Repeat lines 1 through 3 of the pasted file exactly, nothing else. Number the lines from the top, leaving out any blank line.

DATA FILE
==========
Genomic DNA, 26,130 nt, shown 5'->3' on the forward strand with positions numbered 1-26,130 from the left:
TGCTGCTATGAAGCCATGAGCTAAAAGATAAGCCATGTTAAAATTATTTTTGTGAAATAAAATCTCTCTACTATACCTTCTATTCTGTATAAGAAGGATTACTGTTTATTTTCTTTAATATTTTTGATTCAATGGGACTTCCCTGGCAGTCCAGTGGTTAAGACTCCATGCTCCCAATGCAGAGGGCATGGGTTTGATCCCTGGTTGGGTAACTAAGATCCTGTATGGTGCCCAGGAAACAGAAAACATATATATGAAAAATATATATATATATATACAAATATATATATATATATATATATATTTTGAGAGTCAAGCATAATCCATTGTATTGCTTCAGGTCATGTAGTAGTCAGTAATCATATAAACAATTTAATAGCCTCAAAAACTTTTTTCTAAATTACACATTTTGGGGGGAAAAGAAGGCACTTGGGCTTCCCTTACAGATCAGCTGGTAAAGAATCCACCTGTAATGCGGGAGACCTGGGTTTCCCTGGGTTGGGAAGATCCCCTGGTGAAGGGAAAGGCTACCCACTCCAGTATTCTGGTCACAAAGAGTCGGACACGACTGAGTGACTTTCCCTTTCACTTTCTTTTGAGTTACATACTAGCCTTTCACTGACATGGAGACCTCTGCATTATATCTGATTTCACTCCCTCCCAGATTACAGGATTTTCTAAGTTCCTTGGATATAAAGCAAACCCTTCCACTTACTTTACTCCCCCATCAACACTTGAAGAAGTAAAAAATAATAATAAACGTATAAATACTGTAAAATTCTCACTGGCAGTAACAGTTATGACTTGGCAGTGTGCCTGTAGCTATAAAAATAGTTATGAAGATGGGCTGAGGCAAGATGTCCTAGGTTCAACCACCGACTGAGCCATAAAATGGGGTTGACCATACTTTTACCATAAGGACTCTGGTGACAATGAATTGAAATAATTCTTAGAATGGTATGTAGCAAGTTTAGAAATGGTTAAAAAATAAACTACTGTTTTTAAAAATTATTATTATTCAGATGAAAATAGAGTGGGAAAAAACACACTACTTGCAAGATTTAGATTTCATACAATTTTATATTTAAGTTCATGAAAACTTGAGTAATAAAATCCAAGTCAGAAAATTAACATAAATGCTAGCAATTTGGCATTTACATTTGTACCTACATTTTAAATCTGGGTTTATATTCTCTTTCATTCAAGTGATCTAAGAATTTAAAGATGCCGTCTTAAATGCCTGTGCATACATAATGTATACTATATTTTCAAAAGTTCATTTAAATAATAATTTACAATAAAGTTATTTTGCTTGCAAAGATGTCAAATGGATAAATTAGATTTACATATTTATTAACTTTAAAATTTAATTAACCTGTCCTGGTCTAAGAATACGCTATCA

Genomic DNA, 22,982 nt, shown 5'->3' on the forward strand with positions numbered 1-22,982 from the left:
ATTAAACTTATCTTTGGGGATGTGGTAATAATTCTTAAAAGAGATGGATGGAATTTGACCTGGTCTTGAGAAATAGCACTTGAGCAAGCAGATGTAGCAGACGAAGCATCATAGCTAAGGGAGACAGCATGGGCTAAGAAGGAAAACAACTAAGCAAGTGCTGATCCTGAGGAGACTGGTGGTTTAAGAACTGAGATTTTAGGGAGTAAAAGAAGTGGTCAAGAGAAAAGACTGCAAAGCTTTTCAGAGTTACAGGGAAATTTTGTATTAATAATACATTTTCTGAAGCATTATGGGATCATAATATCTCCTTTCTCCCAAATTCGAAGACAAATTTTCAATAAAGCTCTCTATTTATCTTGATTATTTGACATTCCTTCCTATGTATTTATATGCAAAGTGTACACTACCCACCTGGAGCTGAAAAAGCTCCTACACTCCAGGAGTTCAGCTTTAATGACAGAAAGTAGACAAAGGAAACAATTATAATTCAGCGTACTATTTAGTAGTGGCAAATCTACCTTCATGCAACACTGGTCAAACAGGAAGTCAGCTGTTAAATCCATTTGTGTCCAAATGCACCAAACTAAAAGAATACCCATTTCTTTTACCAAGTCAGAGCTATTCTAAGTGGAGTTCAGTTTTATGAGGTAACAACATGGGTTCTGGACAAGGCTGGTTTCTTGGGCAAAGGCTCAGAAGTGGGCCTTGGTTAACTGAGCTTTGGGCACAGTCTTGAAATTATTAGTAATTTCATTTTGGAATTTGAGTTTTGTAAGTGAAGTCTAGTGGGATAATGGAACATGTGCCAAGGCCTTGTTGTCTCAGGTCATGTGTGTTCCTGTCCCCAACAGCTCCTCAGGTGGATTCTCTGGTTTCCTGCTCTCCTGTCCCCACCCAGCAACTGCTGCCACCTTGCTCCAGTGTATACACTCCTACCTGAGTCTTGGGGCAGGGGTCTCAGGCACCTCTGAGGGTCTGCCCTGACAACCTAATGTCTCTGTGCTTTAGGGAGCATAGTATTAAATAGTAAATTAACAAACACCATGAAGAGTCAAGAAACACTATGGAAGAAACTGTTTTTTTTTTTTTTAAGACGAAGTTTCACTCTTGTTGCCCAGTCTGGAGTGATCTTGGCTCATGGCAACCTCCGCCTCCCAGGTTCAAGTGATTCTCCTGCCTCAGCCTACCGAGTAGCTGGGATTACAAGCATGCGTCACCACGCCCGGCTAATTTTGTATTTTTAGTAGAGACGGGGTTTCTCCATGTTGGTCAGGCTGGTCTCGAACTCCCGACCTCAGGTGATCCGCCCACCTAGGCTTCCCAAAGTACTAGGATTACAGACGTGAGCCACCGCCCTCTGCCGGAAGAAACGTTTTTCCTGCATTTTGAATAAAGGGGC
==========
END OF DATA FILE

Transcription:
Genomic DNA, 26,130 nt, shown 5'->3' on the forward strand with positions numbered 1-26,130 from the left:
TGCTGCTATGAAGCCATGAGCTAAAAGATAAGCCATGTTAAAATTATTTTTGTGAAATAAAATCTCTCTACTATACCTTCTATTCTGTATAAGAAGGATTACTGTTTATTTTCTTTAATATTTTTGATTCAATGGGACTTCCCTGGCAGTCCAGTGGTTAAGACTCCATGCTCCCAATGCAGAGGGCATGGGTTTGATCCCTGGTTGGGTAACTAAGATCCTGTATGGTGCCCAGGAAACAGAAAACATATATATGAAAAATATATATATATATATACAAATATATATATATATATATATATATTTTGAGAGTCAAGCATAATCCATTGTATTGCTTCAGGTCATGTAGTAGTCAGTAATCATATAAACAATTTAATAGCCTCAAAAACTTTTTTCTAAATTACACATTTTGGGGGGAAAAGAAGGCACTTGGGCTTCCCTTACAGATCAGCTGGTAAAGAATCCACCTGTAATGCGGGAGACCTGGGTTTCCCTGGGTTGGGAAGATCCCCTGGTGAAGGGAAAGGCTACCCACTCCAGTATTCTGGTCACAAAGAGTCGGACACGACTGAGTGACTTTCCCTTTCACTTTCTTTTGAGTTACATACTAGCCTTTCACTGACATGGAGACCTCTGCATTATATCTGATTTCACTCCCTCCCAGATTACAGGATTTTCTAAGTTCCTTGGATATAAAGCAAACCCTTCCACTTACTTTACTCCCCCATCAACACTTGAAGAAGTAAAAAATAATAATAAACGTATAAATACTGTAAAATTCTCACTGGCAGTAACAGTTATGACTTGGCAGTGTGCCTGTAGCTATAAAAATAGTTATGAAGATGGGCTGAGGCAAGATGTCCTAGGTTCAACCACCGACTGAGCCATAAAATGGGGTTGACCATACTTTTACCATAAGGACTCTGGTGACAATGAATTGAAATAATTCTTAGAATGGTATGTAGCAAGTTTAGAAATGGTTAAAAAATAAACTACTGTTTTTAAAAATTATTATTATTCAGATGAAAATAGAGTGGGAAAAAACACACTACTTGCAAGATTTAGATTTCATACAATTTTATATTTAAGTTCATGAAAACTTGAGTAATAAAATCCAAGTCAGAAAATTAACATAAATGCTAGCAATTTGGCATTTACATTTGTACCTACATTTTAAATCTGGGTTTATATTCTCTTTCATTCAAGTGATCTAAGAATTTAAAGATGCCGTCTTAAATGCCTGTGCATACATAATGTATACTATATTTTCAAAAGTTCATTTAAATAATAATTTACAATAAAGTTATTTTGCTTGCAAAGATGTCAAATGGATAAATTAGATTTACATATTTATTAACTTTAAAATTTAATTAACCTGTCCTGGTCTAAGAATACGCTATCA

Genomic DNA, 22,982 nt, shown 5'->3' on the forward strand with positions numbered 1-22,982 from the left: